The Forever War is, unsurprisingly, a book about war. It charts the conflict between humanity and an alien species called Taurians. The Taurians are alien in the classic sense, unknown and for the majority of the book unknowable.The Forever War is only one of a large number of books in which the alien "enemy" is unknown and/or unknowable for the majority of the story, or at least to the majority of the protagonists. In the book The Killing Star (required reading) the aliens who wipe out humanity (using the very realistic tactic of relativistic bombs) remain utterly unknown and unknowable to all but two of the protagonists for the entirety of the book. When the aliens are finally revealed it only creates more questions, and to some extent the aliens are not revealed, so much as their unknowable nature is revealed even more clearly.
On any occasion where two systems come into conflict (conflict in the sense of the systems placing friction on each other) the flow is from a state of unknowing to knowing. This is not a steady progression, for reasons which will become clear. Knowledge of an opposing system can never be perfect, as there are no utterly predictable (rational) actors in a dynamic system, however over time trends will begin to emerge, an outline of the opponent and their motivations will follow.
This is where the power of the science fiction metaphor is particularly powerful. Human opponents cannot be unknown, since human entities can examine each other in the context of their mutual humanity and begin to extrapolate from that single baseline. Of course that can be misleading, since human behaviour is subject to factors which may be outside the realm of familiarity to the observer. Sociopathic behaviour, for example, can be almost knowable to a non-sociopathic observer. Alien opponents exist on the extreme far end of the spectrum of behaviour, since their objectives may be so beyond human comprehension as to not only be unknown but to achieve true unknowability (a word which almost certainly doesn't exist but for which I make absolutely no apologies).
Of course in any conflict there is a benefit in being able to retain from ones opponent true knowledge, since if one side knows, with absolute certainty all aspects of their opponent then they can defeat that opponent with minimal effort. This again is encapsulated in stories such as The Killing Star, where the first attack is also the one which wipes out all but the last vestiges of the human race. Due to a slight miscalculation however the aliens fail to eliminate all humanity, in essence, the human race were not entirely "known" and thus the alien strategy failed to achieve it's goal entirely. If the aliens had not missed one small but critical piece of data (full knowledge of human developmental rates) then they would have been able to attack with complete effectiveness.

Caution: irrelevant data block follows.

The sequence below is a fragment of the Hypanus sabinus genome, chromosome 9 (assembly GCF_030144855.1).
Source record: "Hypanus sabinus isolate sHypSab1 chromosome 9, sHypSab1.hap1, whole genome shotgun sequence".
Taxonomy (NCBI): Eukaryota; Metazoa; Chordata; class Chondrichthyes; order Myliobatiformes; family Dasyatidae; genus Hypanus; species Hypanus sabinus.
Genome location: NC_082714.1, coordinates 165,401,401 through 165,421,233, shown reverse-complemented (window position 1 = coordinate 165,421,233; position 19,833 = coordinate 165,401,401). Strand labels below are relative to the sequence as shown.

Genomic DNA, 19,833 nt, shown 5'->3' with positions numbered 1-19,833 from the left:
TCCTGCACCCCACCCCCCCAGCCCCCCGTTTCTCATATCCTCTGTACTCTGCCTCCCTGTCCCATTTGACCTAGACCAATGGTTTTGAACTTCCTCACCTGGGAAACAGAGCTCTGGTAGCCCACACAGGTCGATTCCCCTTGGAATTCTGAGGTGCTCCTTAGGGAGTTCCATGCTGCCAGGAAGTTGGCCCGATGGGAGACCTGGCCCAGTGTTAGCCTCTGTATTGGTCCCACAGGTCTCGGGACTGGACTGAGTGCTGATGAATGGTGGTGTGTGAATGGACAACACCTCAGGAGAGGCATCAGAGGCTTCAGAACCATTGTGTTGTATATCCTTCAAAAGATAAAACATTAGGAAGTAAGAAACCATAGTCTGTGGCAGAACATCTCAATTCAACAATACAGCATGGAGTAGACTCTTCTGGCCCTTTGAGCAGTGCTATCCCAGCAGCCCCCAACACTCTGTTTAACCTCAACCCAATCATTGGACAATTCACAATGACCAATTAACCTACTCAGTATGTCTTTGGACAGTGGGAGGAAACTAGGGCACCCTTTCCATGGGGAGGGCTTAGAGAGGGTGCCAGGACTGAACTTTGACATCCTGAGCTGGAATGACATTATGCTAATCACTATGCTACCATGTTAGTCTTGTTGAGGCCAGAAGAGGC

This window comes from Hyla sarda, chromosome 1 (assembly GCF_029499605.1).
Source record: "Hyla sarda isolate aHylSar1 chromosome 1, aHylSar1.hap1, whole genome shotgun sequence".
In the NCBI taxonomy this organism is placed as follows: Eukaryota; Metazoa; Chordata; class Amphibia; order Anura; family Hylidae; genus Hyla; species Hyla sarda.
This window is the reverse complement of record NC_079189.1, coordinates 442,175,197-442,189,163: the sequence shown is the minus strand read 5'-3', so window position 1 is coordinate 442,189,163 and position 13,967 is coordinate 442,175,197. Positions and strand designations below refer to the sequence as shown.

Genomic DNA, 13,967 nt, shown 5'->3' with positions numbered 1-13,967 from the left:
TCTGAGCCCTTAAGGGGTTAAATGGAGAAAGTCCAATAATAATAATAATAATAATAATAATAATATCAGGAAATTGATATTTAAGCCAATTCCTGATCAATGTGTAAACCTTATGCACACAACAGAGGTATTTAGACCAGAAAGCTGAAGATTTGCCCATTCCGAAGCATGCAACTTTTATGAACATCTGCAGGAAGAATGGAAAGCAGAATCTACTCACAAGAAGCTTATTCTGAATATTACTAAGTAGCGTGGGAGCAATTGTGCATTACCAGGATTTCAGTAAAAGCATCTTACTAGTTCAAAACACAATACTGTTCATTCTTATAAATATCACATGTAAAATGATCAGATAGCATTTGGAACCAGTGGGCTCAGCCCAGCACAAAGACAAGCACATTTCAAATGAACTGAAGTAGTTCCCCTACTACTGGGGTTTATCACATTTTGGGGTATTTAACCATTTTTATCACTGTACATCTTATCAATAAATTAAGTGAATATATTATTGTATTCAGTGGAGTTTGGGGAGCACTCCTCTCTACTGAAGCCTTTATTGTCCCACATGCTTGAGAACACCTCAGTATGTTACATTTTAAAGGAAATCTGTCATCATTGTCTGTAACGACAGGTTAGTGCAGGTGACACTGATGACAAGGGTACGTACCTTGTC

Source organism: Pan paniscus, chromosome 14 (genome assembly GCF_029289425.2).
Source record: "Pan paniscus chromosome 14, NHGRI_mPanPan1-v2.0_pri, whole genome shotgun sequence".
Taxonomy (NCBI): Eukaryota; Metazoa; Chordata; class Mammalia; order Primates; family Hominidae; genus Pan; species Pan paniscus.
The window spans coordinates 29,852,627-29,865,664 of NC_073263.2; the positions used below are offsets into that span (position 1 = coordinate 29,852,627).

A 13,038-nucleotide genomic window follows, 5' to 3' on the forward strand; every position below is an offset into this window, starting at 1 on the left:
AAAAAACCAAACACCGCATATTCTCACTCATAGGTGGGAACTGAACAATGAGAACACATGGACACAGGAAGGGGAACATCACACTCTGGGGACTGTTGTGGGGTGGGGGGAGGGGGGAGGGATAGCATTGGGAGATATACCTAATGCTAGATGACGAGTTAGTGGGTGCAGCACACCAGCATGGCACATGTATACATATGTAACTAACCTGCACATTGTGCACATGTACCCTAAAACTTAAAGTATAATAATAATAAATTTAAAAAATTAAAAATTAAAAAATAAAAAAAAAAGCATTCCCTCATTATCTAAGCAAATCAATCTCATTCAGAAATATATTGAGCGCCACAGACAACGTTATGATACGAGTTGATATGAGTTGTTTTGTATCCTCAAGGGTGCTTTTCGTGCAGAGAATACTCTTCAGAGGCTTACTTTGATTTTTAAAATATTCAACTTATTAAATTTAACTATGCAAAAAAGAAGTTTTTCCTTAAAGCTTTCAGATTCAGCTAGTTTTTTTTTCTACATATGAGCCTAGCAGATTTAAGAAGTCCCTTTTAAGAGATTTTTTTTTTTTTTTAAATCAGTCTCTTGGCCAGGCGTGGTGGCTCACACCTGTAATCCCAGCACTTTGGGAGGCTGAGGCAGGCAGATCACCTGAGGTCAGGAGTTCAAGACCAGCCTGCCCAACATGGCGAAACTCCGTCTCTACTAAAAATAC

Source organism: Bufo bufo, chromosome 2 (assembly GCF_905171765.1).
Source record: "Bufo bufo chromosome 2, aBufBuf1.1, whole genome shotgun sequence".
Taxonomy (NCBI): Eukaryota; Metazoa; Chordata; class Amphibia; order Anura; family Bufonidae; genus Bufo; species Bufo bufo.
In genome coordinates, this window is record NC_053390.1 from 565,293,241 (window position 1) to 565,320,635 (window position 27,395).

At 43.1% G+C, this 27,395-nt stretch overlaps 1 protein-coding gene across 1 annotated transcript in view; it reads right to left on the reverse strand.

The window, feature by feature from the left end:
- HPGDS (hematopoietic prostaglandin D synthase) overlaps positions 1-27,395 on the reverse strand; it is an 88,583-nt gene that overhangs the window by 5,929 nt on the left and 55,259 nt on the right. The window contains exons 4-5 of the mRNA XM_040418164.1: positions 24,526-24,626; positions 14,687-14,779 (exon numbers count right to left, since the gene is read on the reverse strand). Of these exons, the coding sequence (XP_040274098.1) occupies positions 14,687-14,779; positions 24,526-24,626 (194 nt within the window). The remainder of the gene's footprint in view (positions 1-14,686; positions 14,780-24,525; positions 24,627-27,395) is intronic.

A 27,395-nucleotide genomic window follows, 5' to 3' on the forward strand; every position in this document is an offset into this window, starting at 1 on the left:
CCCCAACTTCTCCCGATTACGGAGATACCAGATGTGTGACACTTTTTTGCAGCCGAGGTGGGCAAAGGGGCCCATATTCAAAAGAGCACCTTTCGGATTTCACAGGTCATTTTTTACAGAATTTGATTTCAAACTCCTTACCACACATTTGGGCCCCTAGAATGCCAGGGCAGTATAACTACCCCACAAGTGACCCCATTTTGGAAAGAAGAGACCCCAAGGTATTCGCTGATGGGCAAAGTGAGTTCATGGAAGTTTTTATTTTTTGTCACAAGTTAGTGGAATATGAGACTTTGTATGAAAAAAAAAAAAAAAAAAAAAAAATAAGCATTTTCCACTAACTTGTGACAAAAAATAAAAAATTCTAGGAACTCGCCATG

To be truly effective any activity of significance needs to be underpinned by a strategic framework. This is particularly true in any environment in which hostility (friction, resistance) is likely to be encountered, in essence this covers the vast majority of activity. To form a strategy something must be known about the friction which is likely to be encountered (particularly it's overarching nature, is it human, environmental, natural, artificial etc).
A metaphor for this would be a military unit, advancing across regular terrain (low friction) and then encountering an area where the terrain has been turned over and broken up. Two options exist, one, this state is natural (perhaps animals have dug it up while foraging), two, it is artificial (the opponent planted landmines and was sloppy about covering their activity). The tactical approach to the problem of how to deal with this new terrain will be guided by the strategy based on an understanding of the environment, encompassing both the opponent and the landscape. If zero knowledge is available (a state of unknowing) it is likely that the unit will advance through the manipulated terrain and in so doing so will increase knowledge (possibly to their personal detriment).
The less that is known the worse that the strategy will be, and the lower it's effectiveness, with the opposite being evident. The most severe problem in any human/human conflict (outside of war) tends to be biases, particularly confirmation biases, which kick in as soon as observed reality starts to differ from the mental models of the observer. This is a wilful state of unknowing, deliberately placing oneself in a position where reality is rejected.
Fundamentally one must achieve a state in which all actions not only progress the existing strategy, and the reaction of the opponent (and all sources of friction) is registered and recorded, creating a virtuous feedback loop. Thus knowledge of the opponent increases steadily. At the same time one's own actions must remain mysterious where possible, to ensure that you remain as unknown (and ideally unknowable) to your opponent.